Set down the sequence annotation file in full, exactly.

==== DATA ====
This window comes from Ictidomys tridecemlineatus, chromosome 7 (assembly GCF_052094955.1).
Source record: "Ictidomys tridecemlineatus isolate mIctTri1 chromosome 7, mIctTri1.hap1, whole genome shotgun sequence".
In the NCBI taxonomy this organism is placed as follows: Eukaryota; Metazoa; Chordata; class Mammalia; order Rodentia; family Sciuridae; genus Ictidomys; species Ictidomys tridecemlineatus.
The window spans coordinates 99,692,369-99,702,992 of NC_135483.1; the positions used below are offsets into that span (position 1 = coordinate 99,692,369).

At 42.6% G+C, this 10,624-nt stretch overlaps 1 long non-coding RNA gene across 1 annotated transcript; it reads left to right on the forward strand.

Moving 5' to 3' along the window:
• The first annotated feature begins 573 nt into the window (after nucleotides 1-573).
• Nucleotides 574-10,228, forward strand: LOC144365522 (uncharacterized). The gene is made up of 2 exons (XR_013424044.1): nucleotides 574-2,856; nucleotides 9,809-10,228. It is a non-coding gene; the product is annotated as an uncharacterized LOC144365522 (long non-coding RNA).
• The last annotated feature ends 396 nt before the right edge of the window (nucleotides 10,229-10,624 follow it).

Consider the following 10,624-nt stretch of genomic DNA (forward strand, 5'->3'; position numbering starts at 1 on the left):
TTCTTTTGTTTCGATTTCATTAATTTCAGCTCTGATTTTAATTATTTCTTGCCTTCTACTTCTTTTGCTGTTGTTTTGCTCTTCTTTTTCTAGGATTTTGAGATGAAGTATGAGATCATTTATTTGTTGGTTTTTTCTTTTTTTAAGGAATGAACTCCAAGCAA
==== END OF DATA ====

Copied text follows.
This window comes from Ictidomys tridecemlineatus, chromosome 7 (assembly GCF_052094955.1).
Source record: "Ictidomys tridecemlineatus isolate mIctTri1 chromosome 7, mIctTri1.hap1, whole genome shotgun sequence".
In the NCBI taxonomy this organism is placed as follows: Eukaryota; Metazoa; Chordata; class Mammalia; order Rodentia; family Sciuridae; genus Ictidomys; species Ictidomys tridecemlineatus.
The window spans coordinates 99,692,369-99,702,992 of NC_135483.1; the positions used below are offsets into that span (position 1 = coordinate 99,692,369).

At 42.6% G+C, this 10,624-nt stretch overlaps 1 long non-coding RNA gene across 1 annotated transcript; it reads left to right on the forward strand.

Moving 5' to 3' along the window:
• The first annotated feature begins 573 nt into the window (after nucleotides 1-573).
• Nucleotides 574-10,228, forward strand: LOC144365522 (uncharacterized). The gene is made up of 2 exons (XR_013424044.1): nucleotides 574-2,856; nucleotides 9,809-10,228. It is a non-coding gene; the product is annotated as an uncharacterized LOC144365522 (long non-coding RNA).
• The last annotated feature ends 396 nt before the right edge of the window (nucleotides 10,229-10,624 follow it).

Consider the following 10,624-nt stretch of genomic DNA (forward strand, 5'->3'; position numbering starts at 1 on the left):
TTCTTTTGTTTCGATTTCATTAATTTCAGCTCTGATTTTAATTATTTCTTGCCTTCTACTTCTTTTGCTGTTGTTTTGCTCTTCTTTTTCTAGGATTTTGAGATGAAGTATGAGATCATTTATTTGTTGGTTTTTTCTTTTTTTAAGGAATGAACTCCAAGCAA